US Markets

The Great Investing Dilemma: 'Always Late to the Party'

Money has been fleeing the stock market as fast as the market has been rising, leaving open the fear that, once again, mom-and-pop investors will come back only after missing the best part of the rally.

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The trend of retail investors to buy high and sell low is one of the oldest — and most confounding — traits of the stock market.

And true to form over the past four years, and in 2012 in particular, money has been leaving the equity and money markets and pouring into bonds. This has happened even as the Standard & Poor's 500 has gained more than 110 percent off its financial crisis lows.

However, there are some halting signs that investors are ready to put money to work.

Exchange-traded funds have been a substantial beneficiary of the mutual fund exodus. Investors increasingly are choosing ETFs as a way to play the market, and flows there suggest some investors actually are beginning to come back to stocks.

The worry is that by the time the trend accelerates, the rally will be over and it will be too late to benefit from stock gains.

"They're always late to the party," says Nadav Baum, executive vice president at BPU Investment Management in Pittsburgh, Pa. "The reality is we haven't had a real good fundamental stock market with growth and companies buying back stock and splitting and dividends since 1998.

"If in fact we are getting in this period of a true, strong market where the fundamentals are good, the companies are buying back stock and they're increasing dividends, that could keep the market going for 10 years. At some point, retail will be back in."

But whether that will be too late and whether the retail investor will ever come back are two nagging questions.

Examining mutual fund flows as a proxy for investor behavior has become a favorite pastime for Wall Street pros, the media and the blogosphere, and the story from there — albeit only partially true — suggests a caravan out of stocks.

Investors have dumped more than $40 billion from stock-based mutual funds in 2012 alone and about $535 billion since 2008, while bond funds have taken in $950 billion, according to data from the Investment Company Institute.

The good news for investors is they've been rewarded handsomely for diving into fixed income. While the rewards were not quite so gaudy as the stock market's the risks were far less and thus obviously more pleasing.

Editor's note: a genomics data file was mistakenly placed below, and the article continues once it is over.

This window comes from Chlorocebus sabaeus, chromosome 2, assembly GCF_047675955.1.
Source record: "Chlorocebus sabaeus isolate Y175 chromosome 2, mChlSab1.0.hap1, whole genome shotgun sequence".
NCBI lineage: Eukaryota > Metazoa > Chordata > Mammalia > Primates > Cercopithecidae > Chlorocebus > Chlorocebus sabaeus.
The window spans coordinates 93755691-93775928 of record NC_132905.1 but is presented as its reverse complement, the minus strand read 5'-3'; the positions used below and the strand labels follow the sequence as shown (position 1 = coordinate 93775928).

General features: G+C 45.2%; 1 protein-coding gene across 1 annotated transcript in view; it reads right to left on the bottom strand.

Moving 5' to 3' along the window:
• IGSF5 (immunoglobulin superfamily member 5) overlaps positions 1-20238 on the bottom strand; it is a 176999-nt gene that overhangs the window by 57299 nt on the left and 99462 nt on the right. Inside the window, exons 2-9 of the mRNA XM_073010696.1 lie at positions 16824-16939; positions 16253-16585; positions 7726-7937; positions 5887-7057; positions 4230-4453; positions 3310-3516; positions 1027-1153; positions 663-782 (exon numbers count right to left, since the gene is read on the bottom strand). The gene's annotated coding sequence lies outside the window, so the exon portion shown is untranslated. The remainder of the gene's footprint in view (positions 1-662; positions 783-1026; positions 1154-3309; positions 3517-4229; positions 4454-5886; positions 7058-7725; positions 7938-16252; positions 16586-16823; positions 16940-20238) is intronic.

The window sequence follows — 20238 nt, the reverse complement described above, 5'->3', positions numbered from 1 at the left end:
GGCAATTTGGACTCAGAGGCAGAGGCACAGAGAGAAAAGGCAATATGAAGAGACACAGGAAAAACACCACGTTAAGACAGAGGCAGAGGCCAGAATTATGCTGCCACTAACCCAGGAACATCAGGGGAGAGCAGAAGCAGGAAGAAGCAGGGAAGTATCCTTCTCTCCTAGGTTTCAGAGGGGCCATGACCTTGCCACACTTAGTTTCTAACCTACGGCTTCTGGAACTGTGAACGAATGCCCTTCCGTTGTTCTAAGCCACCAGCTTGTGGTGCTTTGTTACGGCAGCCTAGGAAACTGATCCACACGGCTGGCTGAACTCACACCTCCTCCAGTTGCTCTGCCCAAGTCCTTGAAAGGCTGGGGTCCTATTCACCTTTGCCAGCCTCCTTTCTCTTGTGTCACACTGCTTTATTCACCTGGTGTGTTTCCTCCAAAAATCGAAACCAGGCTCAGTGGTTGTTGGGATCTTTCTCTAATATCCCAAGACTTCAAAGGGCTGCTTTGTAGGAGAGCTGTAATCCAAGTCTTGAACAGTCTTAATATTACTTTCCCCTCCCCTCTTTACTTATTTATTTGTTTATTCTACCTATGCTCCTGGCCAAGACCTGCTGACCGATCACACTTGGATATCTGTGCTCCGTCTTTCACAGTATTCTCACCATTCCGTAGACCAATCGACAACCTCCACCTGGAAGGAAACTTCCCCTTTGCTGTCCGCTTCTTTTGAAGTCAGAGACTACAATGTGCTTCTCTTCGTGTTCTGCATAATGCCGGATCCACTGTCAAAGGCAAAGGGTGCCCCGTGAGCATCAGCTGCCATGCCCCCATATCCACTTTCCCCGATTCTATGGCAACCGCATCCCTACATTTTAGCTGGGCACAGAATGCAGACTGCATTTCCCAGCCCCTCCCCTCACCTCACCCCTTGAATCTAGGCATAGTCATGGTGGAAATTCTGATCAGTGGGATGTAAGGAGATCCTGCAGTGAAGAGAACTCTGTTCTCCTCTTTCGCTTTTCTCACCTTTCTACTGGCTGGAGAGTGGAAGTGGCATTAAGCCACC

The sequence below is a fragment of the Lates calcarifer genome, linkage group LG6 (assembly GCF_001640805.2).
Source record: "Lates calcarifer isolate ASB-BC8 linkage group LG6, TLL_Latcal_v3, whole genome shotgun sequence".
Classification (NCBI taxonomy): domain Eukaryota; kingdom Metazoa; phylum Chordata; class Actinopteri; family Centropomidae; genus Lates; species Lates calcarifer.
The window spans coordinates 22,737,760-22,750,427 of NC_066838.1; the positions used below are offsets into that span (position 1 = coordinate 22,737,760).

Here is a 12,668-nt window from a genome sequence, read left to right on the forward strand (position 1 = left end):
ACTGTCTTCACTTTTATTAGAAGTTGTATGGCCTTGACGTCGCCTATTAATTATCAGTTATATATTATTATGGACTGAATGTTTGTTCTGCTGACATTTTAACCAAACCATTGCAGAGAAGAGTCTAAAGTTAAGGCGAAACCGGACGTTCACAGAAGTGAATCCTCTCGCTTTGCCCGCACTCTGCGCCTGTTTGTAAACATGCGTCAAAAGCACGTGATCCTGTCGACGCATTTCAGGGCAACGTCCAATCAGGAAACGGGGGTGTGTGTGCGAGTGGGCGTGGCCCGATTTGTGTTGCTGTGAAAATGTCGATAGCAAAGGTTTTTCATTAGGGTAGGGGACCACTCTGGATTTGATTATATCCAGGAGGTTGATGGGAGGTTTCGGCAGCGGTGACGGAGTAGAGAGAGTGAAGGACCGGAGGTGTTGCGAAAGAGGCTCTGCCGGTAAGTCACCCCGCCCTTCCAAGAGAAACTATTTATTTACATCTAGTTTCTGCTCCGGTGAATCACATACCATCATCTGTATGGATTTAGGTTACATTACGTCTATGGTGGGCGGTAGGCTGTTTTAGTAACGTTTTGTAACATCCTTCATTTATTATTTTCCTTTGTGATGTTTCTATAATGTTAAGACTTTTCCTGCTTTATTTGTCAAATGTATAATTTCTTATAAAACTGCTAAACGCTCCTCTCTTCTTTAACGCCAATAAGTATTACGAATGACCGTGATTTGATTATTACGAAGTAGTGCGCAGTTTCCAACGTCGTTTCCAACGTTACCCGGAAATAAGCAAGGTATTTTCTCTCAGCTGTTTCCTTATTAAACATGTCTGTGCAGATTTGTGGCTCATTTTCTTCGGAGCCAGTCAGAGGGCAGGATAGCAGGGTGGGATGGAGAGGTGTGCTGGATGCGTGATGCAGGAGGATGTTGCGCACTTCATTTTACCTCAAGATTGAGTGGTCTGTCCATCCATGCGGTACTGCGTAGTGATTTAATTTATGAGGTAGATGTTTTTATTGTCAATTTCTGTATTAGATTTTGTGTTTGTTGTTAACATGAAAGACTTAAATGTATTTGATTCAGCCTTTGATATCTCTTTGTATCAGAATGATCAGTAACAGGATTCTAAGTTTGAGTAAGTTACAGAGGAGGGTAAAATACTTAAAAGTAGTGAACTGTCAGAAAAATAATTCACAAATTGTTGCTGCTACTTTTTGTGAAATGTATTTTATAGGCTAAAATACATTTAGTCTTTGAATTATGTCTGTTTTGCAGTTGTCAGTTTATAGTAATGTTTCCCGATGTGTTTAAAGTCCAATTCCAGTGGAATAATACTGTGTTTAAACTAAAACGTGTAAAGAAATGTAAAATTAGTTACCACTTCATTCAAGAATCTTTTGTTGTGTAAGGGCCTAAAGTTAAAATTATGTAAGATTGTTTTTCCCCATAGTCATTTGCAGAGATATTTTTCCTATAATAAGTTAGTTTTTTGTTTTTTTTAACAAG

Changing that behavior, then, won't be easy.

"Typically, the retail investor needs to get burned. When they actually get burned, they will leave an asset," says Quincy Krosby, chief market strategist at Prudential Annuities in Newark, N.J. "As long as they've felt they're doing all right and there's no risk, they've been quite happy in these various assets within fixed income."

The issue, most everyone agrees, is that has been a bit of an oasis in a troubled world filled with debt crises, political stalemates and market malfunctions — the May 6, 2010 Flash Crash and the Facebook debacle to name just a few.

"Mind you, many retail investors are very well diversified, so they have exposure to equities. They've been in high yield, which is very highly correlated to equities," Krosby says. "So they have returns in their portfolio. The issue is, do they start increasing their allocation?"

There's a much under-examined aspect of the fund-flows chatter that tells a somewhat different story about investor behavior.

While it's true that equity mutual funds have been hemorrhaging cash, that money isn't all going to bonds.

Many investors instead are showing preference to exchange-traded funds, which are composed like mutual funds but trade like stocks. The $1.3 trillion ETF industry has seen huge inflows at the same time that mutual funds have been losing investor cash.

Domestic equity ETFs have jumped from holding just $370 billion in assets at the beginning of 2008 to $702 billion now, according to ICI.

That's not quite a 1-for-1 correlation and it doesn't mitigate how much investors have been taking out of money markets and pouring into bonds. But it's certainly an indicator that the retail investor isn't quite so fearful as the mutual fund flows indicate.

But the perception among many pros is that confidence remains lacking, and until that returns in the stock market the retail crowd likely won't, either.

"To some extent, isn't that what it's always about?" says Liz Ann Sonders, chief market strategist at Charles Schwab in San Francisco. "There's muscle memory from the severity of the financial crisis. We had two bubbles in a 10-year period. You had the lost decade. You have the Flash Crashes and all the mini-flash crashes from other stocks."

Sonders has been mostly bullish on the market during its rise from the crisis depths, and believes that despite the various dangers looming the market can keep climbing.

"It's an overused term, but we're continuing to see the green shoots," she says. "They bring out the animal spirits that are just bubbling now."

It's also worth noting that while equity mutual funds have taken a hit in recent years the industry still holds $5.6 trillion in assets, including $4.2 trillion in domestic funds. Those are numbers that suggest plenty of investors have seen benefits even if the trend is moving away from stocks.

"That's why retail investors should have advisors," BPU's Baum says. "They keep buying bonds, and they are going to take a hit with inflation. These interest rates are going to keep going up, and people are going to get hammered in these bond funds."